Why we need more primadonnas.

will ferrel

The term ‘primadonna’ is usually intended to be the ultimate crushing insult for a creative.

Worse than being a talentless creative is being a petulant, precious one.

It implies a fluffyness, a puffy sleeved temperament and an irrational obsession for all the icing on the cake not the sponge and it’s intended to cut right through to your strawberry jam heart, ouch…you called me a what? how very dare you.

Well, excuse me but ..er….I wish I was more of a primadonna.

You see, one man’s primadonna is another’s creative expert.

The more creative agencies know that actually, if they are going to produce great work, you need people obsessed with great ideas not comfortable ones, with exceptional production values not acceptable ones, painful though it can be.

So I think this so called ‘insult’ reveals a deeper issue when used and it’s about one word: Respect.

You wouldn’t call a doctor a primadonna if he or she insisted that you had Diabetes and wouldn’t hear otherwise.

When I worked on a big car account in a previous life I had a senior brand manager who was the consistently designated shoot attendee and consequently after several trips, mainly to LA, ( those were the days) we began to attain a sort of, if not exactly a friendship, a system of interaction that wasn’t entirely aggressive.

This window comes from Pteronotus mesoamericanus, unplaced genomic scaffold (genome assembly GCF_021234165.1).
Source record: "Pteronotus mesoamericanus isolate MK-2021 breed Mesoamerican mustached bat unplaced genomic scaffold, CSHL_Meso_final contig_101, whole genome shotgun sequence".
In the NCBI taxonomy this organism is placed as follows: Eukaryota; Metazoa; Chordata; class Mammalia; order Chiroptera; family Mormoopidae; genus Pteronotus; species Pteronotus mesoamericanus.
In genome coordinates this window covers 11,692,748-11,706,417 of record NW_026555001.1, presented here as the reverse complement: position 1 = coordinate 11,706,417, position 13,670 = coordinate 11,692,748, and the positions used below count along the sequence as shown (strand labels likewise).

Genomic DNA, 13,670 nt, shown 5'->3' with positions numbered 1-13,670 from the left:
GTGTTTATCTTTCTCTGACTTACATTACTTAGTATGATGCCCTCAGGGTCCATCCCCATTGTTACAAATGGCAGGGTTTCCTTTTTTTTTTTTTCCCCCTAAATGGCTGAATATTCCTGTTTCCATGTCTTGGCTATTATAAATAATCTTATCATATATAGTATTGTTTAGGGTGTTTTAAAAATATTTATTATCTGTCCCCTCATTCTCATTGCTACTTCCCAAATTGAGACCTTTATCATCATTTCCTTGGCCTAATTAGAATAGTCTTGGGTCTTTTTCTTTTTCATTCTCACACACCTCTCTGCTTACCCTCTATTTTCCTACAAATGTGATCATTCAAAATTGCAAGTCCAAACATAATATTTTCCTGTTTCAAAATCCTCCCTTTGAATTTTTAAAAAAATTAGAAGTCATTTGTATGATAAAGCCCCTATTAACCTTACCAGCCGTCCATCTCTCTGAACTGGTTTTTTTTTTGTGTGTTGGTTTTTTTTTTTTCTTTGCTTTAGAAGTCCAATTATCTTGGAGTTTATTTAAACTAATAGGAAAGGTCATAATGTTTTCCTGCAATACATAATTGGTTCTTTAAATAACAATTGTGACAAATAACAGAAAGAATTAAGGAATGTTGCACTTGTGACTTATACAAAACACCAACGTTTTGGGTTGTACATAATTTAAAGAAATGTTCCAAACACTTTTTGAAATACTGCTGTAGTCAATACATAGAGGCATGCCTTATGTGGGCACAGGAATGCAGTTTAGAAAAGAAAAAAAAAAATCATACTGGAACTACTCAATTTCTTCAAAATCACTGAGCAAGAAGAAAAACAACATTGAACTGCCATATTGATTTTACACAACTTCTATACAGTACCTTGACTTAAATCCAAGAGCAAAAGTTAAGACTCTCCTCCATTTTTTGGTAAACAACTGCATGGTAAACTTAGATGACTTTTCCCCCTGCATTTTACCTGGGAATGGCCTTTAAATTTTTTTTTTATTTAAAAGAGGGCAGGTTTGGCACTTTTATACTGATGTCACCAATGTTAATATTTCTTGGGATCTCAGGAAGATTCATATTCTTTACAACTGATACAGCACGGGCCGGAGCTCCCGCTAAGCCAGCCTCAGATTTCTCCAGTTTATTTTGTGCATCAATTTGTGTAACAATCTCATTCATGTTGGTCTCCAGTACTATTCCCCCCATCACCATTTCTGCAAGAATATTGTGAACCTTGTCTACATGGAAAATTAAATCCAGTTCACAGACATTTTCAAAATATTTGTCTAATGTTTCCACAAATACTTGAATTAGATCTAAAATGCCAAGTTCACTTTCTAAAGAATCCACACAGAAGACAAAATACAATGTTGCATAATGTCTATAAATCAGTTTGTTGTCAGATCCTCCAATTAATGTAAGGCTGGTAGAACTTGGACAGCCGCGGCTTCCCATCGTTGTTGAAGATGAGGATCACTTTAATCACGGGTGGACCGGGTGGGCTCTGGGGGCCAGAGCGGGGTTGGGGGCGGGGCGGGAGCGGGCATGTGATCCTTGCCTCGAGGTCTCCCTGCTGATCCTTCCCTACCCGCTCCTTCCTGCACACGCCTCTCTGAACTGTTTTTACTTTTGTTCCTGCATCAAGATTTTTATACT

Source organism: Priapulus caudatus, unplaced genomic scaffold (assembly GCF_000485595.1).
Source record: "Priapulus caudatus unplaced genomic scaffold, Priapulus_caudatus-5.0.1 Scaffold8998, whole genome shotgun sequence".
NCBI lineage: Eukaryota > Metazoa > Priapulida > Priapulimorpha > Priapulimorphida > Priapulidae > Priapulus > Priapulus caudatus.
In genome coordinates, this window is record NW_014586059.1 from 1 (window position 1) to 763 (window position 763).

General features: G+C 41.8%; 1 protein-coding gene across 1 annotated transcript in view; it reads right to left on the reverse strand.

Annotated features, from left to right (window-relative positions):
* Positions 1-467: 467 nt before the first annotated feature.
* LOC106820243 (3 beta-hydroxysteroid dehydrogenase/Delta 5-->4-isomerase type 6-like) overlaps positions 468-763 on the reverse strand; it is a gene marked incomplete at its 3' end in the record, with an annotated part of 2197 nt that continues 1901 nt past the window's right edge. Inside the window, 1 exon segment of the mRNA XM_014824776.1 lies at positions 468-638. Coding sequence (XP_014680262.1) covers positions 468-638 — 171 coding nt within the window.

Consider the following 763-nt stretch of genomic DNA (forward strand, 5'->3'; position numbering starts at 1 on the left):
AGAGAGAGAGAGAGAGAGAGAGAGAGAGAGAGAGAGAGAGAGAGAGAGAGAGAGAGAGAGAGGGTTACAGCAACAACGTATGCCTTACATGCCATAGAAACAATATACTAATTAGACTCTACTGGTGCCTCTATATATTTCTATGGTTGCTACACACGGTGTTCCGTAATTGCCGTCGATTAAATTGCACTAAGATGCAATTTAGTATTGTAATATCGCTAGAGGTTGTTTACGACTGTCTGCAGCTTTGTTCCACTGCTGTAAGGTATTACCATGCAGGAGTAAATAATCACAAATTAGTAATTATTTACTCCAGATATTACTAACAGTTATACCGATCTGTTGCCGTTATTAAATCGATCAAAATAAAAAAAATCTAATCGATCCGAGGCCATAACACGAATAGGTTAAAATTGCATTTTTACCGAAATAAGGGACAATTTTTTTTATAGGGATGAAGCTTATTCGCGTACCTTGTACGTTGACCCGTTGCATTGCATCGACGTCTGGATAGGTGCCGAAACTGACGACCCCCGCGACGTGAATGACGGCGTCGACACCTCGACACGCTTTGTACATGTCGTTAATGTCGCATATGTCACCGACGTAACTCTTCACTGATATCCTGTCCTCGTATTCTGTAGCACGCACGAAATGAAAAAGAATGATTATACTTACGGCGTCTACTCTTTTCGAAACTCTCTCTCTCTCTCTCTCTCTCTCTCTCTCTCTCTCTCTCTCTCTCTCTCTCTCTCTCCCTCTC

let’s call him Bernard.

He was about 40 then, he looked like an insurance salesman and had a sort of fastidious doormouse-like personality.

He was a dullard but he was our dullard and despite the sometimes odd client/creative dynamic I liked him.

At most car manufacturers, much like pharma companies, the role of marketing is something you pass through on your way to more important jobs. A successful stint in sales? fancy trying your hand at saying no to agencies for 18 months.

Invariably you’d just get a client to understand what it was he or she was looking at and then they’d really get in to it (or not) and they’d be off.

Bernard started to get in to it.

All he had to do was approve the car shots and as long as we covered the basic animatic we’d researched he was happy. And I can’t deny it, a two week shoot in LA saw a lot of swanky meals in swanky restaurants, sometimes spotting the odd celebrity and a good deal of sunshine. Then after a while, on location, we saw him having a look through the viewfinder, he started to not like wardrobe choices and he might feel strongly about a location or a cast member he felt was more ‘on brand.’